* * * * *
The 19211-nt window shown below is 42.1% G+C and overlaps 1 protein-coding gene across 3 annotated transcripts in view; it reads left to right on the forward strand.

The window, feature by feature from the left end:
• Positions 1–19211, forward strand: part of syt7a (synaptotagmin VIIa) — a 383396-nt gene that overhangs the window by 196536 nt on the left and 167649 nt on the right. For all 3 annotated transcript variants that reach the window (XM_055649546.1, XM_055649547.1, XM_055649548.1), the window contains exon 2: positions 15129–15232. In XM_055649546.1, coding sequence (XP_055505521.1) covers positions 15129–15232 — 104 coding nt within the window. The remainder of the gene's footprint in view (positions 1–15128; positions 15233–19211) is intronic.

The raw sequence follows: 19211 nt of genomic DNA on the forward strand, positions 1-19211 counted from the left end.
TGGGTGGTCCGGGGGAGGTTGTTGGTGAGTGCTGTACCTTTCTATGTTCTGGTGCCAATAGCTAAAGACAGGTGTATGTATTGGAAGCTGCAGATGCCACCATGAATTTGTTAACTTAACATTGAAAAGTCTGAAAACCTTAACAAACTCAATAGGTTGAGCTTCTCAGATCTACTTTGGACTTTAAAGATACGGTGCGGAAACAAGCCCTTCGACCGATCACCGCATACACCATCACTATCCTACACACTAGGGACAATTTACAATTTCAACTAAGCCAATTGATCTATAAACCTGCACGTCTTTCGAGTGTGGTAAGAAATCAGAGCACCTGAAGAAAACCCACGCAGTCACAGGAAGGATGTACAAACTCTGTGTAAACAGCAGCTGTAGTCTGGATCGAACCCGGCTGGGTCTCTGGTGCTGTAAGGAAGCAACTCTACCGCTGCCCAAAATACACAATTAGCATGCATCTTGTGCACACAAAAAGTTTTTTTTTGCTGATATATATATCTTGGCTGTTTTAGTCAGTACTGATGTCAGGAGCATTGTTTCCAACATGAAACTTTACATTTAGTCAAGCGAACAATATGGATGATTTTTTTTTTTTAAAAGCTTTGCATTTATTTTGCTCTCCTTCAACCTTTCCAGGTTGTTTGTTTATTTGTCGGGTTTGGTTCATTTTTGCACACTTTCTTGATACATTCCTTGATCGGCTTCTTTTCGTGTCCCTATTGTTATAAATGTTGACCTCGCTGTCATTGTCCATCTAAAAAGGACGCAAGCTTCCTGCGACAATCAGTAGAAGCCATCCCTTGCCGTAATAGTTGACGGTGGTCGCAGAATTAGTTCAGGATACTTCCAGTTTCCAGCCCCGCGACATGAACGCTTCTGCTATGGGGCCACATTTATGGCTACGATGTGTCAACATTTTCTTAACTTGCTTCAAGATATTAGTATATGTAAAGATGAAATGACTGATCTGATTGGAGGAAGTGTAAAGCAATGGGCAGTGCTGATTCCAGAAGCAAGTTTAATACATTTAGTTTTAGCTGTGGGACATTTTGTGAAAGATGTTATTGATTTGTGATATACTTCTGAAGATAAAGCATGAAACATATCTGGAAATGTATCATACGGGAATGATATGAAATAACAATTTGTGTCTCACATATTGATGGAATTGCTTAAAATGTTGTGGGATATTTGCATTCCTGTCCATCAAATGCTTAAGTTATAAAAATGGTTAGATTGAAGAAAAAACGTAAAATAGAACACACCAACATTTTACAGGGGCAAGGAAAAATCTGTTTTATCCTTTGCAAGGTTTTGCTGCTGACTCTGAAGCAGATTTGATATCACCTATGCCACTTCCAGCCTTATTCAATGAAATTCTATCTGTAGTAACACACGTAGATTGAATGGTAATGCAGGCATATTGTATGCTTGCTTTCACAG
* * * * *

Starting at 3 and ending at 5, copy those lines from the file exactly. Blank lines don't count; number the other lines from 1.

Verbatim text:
• Positions 1–19211, forward strand: part of syt7a (synaptotagmin VIIa) — a 383396-nt gene that overhangs the window by 196536 nt on the left and 167649 nt on the right. For all 3 annotated transcript variants that reach the window (XM_055649546.1, XM_055649547.1, XM_055649548.1), the window contains exon 2: positions 15129–15232. In XM_055649546.1, coding sequence (XP_055505521.1) covers positions 15129–15232 — 104 coding nt within the window. The remainder of the gene's footprint in view (positions 1–15128; positions 15233–19211) is intronic.

The raw sequence follows: 19211 nt of genomic DNA on the forward strand, positions 1-19211 counted from the left end.
TGGGTGGTCCGGGGGAGGTTGTTGGTGAGTGCTGTACCTTTCTATGTTCTGGTGCCAATAGCTAAAGACAGGTGTATGTATTGGAAGCTGCAGATGCCACCATGAATTTGTTAACTTAACATTGAAAAGTCTGAAAACCTTAACAAACTCAATAGGTTGAGCTTCTCAGATCTACTTTGGACTTTAAAGATACGGTGCGGAAACAAGCCCTTCGACCGATCACCGCATACACCATCACTATCCTACACACTAGGGACAATTTACAATTTCAACTAAGCCAATTGATCTATAAACCTGCACGTCTTTCGAGTGTGGTAAGAAATCAGAGCACCTGAAGAAAACCCACGCAGTCACAGGAAGGATGTACAAACTCTGTGTAAACAGCAGCTGTAGTCTGGATCGAACCCGGCTGGGTCTCTGGTGCTGTAAGGAAGCAACTCTACCGCTGCCCAAAATACACAATTAGCATGCATCTTGTGCACACAAAAAGTTTTTTTTTGCTGATATATATATCTTGGCTGTTTTAGTCAGTACTGATGTCAGGAGCATTGTTTCCAACATGAAACTTTACATTTAGTCAAGCGAACAATATGGATGATTTTTTTTTTTTAAAAGCTTTGCATTTATTTTGCTCTCCTTCAACCTTTCCAGGTTGTTTGTTTATTTGTCGGGTTTGGTTCATTTTTGCACACTTTCTTGATACATTCCTTGATCGGCTTCTTTTCGTGTCCCTATTGTTATAAATGTTGACCTCGCTGTCATTGTCCATCTAAAAAGGACGCAAGCTTCCTGCGACAATCAGTAGAAGCCATCCCTTGCCGTAATAGTTGACGGTGGTCGCAGAATTAGTTCAGGATACTTCCAGTTTCCAGCCCCGCGACATGAACGCTTCTGCTATGGGGCCACATTTATGGCTACGATGTGTCAACATTTTCTTAACTTGCTTCAAGATATTAGTATATGTAAAGATGAAATGACTGATCTGATTGGAGGAAGTGTAAAGCAATGGGCAGTGCTGATTCCAGAAGCAAGTTTAATACATTTAGTTTTAGCTGTGGGACATTTTGTGAAAGATGTTATTGATTTGTGATATACTTCTGAAGATAAAGCATGAAACATATCTGGAAATGTATCATACGGGAATGATATGAAATAACAATTTGTGTCTCACATATTGATGGAATTGCTTAAAATGTTGTGGGATATTTGCATTCCTGTCCATCAAATGCTTAAGTTATAAAAATGGTTAGATTGAAGAAAAAACGTAAAATAGAACACACCAACATTTTACAGGGGCAAGGAAAAATCTGTTTTATCCTTTGCAAGGTTTTGCTGCTGACTCTGAAGCAGATTTGATATCACCTATGCCACTTCCAGCCTTATTCAATGAAATTCTATCTGTAGTAACACACGTAGATTGAATGGTAATGCAGGCATATTGTATGCTTGCTTTCACAG